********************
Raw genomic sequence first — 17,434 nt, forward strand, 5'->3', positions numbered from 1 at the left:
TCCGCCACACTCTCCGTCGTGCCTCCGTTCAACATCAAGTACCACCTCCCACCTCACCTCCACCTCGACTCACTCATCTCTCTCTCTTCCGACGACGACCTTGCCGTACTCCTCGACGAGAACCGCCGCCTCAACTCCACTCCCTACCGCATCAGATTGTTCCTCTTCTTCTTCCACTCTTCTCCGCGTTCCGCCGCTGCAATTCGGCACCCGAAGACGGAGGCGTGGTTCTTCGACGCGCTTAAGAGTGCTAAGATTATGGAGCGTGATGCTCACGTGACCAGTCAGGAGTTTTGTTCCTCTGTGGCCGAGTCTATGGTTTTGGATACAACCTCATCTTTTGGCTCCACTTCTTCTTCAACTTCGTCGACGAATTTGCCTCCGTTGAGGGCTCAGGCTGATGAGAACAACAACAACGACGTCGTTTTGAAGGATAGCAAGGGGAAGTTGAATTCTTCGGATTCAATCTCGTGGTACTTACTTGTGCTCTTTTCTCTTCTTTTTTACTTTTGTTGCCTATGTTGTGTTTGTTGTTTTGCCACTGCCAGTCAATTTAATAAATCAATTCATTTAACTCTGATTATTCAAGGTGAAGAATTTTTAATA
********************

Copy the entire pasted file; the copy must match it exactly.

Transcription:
Raw genomic sequence first — 17,434 nt, forward strand, 5'->3', positions numbered from 1 at the left:
TCCGCCACACTCTCCGTCGTGCCTCCGTTCAACATCAAGTACCACCTCCCACCTCACCTCCACCTCGACTCACTCATCTCTCTCTCTTCCGACGACGACCTTGCCGTACTCCTCGACGAGAACCGCCGCCTCAACTCCACTCCCTACCGCATCAGATTGTTCCTCTTCTTCTTCCACTCTTCTCCGCGTTCCGCCGCTGCAATTCGGCACCCGAAGACGGAGGCGTGGTTCTTCGACGCGCTTAAGAGTGCTAAGATTATGGAGCGTGATGCTCACGTGACCAGTCAGGAGTTTTGTTCCTCTGTGGCCGAGTCTATGGTTTTGGATACAACCTCATCTTTTGGCTCCACTTCTTCTTCAACTTCGTCGACGAATTTGCCTCCGTTGAGGGCTCAGGCTGATGAGAACAACAACAACGACGTCGTTTTGAAGGATAGCAAGGGGAAGTTGAATTCTTCGGATTCAATCTCGTGGTACTTACTTGTGCTCTTTTCTCTTCTTTTTTACTTTTGTTGCCTATGTTGTGTTTGTTGTTTTGCCACTGCCAGTCAATTTAATAAATCAATTCATTTAACTCTGATTATTCAAGGTGAAGAATTTTTAATA